Not ‘over the hill’ just yet! Career advice for the over 50s
Careers can become more difficult to handle, but experienced City executives should resist the urge to throw in the towel too early.
Some of us know the feeling. One day we wake up to a forgettable milestone birthday, the one that tips us over the age of 50. In the part of the investment banking industry where I operated, this was often already beyond the career high point. What does this mean for our careers? Governments urge us to all work longer as advances in longevity, fitness and health ensure most of us feel fresh enough to be up for it, but having a five at the start of your age is akin to entering career no-man’s land. It is likely that for most of us in financial services, ringing the 50 bell should make us start considering late-career choices. Easy job hopping, frictionless career progression and opening opportunities become factors of the past. The modern fifty-something faces closing doors and narrowing opportunities. Part of this is down to the shortage of really senior jobs in a shrinking industry and the need to keep people moving up or out. Add the difficulties of integrating hugely experienced older hands back into hierarchies designed for younger and less experienced staff, and conventional employment prospects may not be strong.
Once at the age crossroads there are a few things that will need some careful thought. The existing job may be winding down. Promotion prospects have gone. Take stock, blow the dust off the CV, but remember it will need a careful deep clean and scrub. For some potential new opportunities, length of experience might be considered a hindrance rather than being a selling point. Many mature City workers may suddenly be faced with re-engineering a new career or having to face up to potential retirement at moments not of their choosing.
For many a fifty-something retirement would, however, be unthinkable. Life’s overheads don’t just stop at a certain age. Quite besides kids’ reliance on the Bank of Mum & Dad to deal with student debt etc, many older City workers may not have built a sufficient financial buffer to deal with loss of earnings, and in some cases their pension pots may be small or impaired. Your measure of financial flexibility will be a key driver in the decision over next steps. A health audit should also be a vital part of any self-evaluation. Now may also be the time to finally show up at a gym, check in with the doctor for a health check and re-examine the diet. If self-employment is the way ahead, good health becomes a critical element. Gone will be the security of the constant flow of a salary along with health insurance and paid holidays.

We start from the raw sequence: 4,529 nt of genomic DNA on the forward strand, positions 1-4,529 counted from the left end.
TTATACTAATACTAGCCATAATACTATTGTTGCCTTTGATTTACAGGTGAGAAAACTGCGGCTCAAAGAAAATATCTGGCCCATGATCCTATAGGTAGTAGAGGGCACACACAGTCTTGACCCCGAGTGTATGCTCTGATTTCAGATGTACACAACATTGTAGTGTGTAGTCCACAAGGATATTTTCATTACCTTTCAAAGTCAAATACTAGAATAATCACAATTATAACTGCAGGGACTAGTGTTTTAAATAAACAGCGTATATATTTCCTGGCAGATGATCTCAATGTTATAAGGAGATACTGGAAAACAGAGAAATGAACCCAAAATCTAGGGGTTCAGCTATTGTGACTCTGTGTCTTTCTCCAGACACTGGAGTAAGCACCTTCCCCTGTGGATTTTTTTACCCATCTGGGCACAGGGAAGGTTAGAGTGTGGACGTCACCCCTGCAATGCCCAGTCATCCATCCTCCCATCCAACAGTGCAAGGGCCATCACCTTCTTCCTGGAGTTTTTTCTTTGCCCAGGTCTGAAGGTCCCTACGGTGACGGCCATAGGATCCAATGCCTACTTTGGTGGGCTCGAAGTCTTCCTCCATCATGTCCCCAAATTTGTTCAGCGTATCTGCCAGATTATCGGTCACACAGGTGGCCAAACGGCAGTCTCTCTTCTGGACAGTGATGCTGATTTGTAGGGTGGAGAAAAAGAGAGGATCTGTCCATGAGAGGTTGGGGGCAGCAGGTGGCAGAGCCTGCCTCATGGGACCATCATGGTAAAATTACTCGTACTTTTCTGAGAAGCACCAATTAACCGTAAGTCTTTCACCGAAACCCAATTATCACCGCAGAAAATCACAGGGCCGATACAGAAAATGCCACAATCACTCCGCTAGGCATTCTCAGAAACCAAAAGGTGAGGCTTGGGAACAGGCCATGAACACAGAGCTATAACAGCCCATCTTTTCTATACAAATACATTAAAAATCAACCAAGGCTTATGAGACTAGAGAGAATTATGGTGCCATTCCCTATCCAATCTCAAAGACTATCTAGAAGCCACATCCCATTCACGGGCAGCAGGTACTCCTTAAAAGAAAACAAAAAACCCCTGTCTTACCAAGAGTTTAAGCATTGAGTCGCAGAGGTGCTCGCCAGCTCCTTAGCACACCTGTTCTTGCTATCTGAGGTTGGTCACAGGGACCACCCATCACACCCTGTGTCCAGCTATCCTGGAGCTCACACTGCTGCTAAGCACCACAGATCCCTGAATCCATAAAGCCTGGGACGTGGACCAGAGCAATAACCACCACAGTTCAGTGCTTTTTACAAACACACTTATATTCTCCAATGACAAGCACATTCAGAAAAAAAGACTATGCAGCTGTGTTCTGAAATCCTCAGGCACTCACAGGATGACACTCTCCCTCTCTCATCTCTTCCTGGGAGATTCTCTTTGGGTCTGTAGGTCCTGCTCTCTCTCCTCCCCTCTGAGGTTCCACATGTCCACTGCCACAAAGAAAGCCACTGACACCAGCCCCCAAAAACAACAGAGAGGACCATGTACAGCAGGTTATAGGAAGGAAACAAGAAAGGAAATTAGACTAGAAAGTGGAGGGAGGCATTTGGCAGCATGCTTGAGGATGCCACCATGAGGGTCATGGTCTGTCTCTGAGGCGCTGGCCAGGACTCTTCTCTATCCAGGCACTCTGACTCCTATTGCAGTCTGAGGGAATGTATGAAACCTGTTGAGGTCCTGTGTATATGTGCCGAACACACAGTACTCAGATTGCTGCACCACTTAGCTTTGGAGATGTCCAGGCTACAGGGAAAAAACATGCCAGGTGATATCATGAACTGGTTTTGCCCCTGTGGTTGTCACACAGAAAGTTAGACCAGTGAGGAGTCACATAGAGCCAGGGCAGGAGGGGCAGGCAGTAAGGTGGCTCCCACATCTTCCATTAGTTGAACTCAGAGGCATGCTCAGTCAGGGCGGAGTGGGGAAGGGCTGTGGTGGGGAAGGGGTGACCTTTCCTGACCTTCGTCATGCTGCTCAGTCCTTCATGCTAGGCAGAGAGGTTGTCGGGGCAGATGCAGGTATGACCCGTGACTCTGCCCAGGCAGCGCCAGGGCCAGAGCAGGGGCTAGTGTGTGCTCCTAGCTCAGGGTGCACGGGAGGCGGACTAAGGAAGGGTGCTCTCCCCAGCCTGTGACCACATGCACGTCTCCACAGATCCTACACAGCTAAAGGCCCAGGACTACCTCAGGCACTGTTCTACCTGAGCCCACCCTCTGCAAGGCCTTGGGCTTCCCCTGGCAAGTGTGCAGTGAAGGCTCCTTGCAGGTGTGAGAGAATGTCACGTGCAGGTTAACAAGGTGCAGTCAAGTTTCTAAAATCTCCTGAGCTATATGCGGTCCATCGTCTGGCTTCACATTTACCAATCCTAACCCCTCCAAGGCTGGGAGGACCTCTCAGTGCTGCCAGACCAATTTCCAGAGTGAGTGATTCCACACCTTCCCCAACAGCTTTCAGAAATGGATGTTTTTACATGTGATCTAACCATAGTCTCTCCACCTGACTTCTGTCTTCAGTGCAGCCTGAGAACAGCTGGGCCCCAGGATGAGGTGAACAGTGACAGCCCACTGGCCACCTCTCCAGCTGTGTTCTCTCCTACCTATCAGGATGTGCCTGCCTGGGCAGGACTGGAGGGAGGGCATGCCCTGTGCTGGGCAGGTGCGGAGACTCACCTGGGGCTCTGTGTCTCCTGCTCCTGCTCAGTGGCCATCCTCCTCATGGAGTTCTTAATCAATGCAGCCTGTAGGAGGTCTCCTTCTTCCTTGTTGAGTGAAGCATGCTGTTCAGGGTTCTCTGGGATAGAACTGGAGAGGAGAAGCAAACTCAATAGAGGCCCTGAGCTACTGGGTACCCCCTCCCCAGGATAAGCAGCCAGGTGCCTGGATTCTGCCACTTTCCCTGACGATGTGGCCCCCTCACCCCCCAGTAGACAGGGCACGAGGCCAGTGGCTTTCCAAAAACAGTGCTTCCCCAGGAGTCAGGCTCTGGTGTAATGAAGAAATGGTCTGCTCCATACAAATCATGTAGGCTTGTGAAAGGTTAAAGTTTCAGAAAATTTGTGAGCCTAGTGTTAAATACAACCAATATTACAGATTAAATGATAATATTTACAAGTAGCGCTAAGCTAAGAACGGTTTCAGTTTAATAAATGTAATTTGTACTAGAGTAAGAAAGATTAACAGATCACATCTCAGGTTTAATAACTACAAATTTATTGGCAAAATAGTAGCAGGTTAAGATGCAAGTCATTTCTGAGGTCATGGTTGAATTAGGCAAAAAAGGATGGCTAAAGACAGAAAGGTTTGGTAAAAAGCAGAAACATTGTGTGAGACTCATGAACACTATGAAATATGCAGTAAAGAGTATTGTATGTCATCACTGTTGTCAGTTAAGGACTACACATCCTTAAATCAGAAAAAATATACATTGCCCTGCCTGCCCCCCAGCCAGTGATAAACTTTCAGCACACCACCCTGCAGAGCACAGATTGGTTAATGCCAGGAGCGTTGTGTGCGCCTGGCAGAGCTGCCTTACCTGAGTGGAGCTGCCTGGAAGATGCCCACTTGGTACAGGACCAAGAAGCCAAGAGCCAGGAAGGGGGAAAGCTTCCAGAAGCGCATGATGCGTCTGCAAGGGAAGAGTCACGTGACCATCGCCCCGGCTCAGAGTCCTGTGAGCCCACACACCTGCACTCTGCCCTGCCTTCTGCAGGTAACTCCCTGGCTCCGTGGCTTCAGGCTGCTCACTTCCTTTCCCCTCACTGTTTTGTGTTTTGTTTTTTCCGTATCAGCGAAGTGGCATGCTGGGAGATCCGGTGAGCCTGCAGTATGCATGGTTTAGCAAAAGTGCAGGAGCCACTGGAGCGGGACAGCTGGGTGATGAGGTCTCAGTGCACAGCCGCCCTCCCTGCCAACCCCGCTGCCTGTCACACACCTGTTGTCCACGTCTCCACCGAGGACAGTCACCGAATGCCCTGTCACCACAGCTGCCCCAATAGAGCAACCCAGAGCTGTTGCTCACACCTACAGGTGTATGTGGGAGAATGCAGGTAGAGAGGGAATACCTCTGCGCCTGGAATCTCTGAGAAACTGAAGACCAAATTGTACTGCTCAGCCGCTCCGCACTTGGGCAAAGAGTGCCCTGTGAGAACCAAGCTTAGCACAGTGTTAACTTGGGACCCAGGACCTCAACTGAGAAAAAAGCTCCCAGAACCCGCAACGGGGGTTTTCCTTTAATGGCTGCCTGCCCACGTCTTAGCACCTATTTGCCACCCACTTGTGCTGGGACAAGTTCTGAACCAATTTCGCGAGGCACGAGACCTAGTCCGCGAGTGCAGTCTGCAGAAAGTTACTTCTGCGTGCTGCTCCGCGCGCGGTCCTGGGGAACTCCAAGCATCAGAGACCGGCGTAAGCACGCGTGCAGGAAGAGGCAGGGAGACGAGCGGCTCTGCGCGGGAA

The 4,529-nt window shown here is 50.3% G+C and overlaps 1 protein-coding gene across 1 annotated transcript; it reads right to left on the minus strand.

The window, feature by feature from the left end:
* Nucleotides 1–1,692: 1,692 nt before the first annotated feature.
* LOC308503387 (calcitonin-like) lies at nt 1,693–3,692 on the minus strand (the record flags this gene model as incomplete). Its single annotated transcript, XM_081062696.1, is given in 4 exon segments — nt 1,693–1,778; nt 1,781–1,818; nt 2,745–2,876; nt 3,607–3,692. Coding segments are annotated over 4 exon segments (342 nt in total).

There are other challenges to reinventing yourself. Having worked in a demanding but familiar industry for several decades, accustomed to being part of a team and fitting into a hierarchy, the fifty-something may now face having to reimagine a world viewed from an isolated study peering into an information starved screen. Furthermore, ‘silver self-starters’ will need to be highly realistic about what might or might not be on offer. Be aware of the perception that your skills may be out of date, you have lost your cutting edge, and/or you just want to manage everyone. In the end, it may simply be that in place of a single job, a portfolio approach of signing up to different part-time jobs may be the way to go. This is the ‘gig economy’ re-defined for the more mature worker, who may offer more experience sometimes for less money and greater flexibility than younger counterparts.
As the fifty-something sets out on the path to re-invention, re-networking should become a critical part of one’s day. All those invitations to industry events and client functions may have dried up, and some former contacts simply don’t find time to see you. This is a time for both excitement and frustration. There may even be moments when the yearn to better one’s golf handicap or write that book becomes almost compelling. In most cases fight the urge. With years of experience, dealing with problems, managing people, understanding issues and making decisions, the fifty-something has a huge amount to offer someone somewhere. Start-ups, non-exec roles, consulting and training may offer opportunities.
The way forward might even be something little connected with the earlier career – teaching in schools, lecturing at university, charity work or even politics for those with the stomach. In some cases, fresh training or qualifications may be necessary. In short, hitting the 50 mark is a time to re-evaluate one’s City career. This may not be a matter of choice but compulsion. Use the time wisely to examine the work-life balance and skew it in your favour. As your own potential boss, it may be possible to steer a fulfilling and balanced path towards the still distant goal of final retirement. Be ahead of the curve, anticipate the moment when a long-held position turns to dust as you are firmly shoved out of the door clutching an analogue clock and a copy of a laudatory all staff memo. Decide quickly so you are ready to act should you find getting to know the dog better or re-discovering the washing up is not right for you.
(Article source: Financial News)